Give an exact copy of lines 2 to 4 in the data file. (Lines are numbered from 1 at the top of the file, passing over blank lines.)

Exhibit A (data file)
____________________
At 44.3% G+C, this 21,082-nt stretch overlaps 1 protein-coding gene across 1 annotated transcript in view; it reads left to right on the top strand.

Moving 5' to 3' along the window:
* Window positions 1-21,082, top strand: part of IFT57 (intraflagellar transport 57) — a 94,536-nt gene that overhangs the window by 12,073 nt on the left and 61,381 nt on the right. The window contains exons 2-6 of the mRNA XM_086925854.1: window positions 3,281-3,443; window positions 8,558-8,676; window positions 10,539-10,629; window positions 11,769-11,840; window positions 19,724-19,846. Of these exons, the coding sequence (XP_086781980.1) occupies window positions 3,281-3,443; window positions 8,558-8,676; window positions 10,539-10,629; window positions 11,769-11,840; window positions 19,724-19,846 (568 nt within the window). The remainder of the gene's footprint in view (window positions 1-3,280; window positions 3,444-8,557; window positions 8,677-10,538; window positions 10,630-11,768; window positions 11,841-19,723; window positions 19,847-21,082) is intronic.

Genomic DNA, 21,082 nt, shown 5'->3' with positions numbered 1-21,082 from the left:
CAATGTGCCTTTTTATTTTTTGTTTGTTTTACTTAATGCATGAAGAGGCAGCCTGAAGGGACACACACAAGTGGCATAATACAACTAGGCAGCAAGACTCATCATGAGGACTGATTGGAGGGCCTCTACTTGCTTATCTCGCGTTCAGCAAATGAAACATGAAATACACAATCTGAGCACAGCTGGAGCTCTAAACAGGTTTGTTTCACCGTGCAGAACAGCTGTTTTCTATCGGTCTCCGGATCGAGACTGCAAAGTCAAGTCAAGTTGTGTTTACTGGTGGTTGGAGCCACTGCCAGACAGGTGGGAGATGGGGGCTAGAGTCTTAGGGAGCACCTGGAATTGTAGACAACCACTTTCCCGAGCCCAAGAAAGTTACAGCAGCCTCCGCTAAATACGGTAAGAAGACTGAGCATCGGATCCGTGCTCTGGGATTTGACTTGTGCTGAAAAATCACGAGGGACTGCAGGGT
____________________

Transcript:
Moving 5' to 3' along the window:
* Window positions 1-21,082, top strand: part of IFT57 (intraflagellar transport 57) — a 94,536-nt gene that overhangs the window by 12,073 nt on the left and 61,381 nt on the right. The window contains exons 2-6 of the mRNA XM_086925854.1: window positions 3,281-3,443; window positions 8,558-8,676; window positions 10,539-10,629; window positions 11,769-11,840; window positions 19,724-19,846. Of these exons, the coding sequence (XP_086781980.1) occupies window positions 3,281-3,443; window positions 8,558-8,676; window positions 10,539-10,629; window positions 11,769-11,840; window positions 19,724-19,846 (568 nt within the window). The remainder of the gene's footprint in view (window positions 1-3,280; window positions 3,444-8,557; window positions 8,677-10,538; window positions 10,630-11,768; window positions 11,841-19,723; window positions 19,847-21,082) is intronic.

Genomic DNA, 21,082 nt, shown 5'->3' with positions numbered 1-21,082 from the left: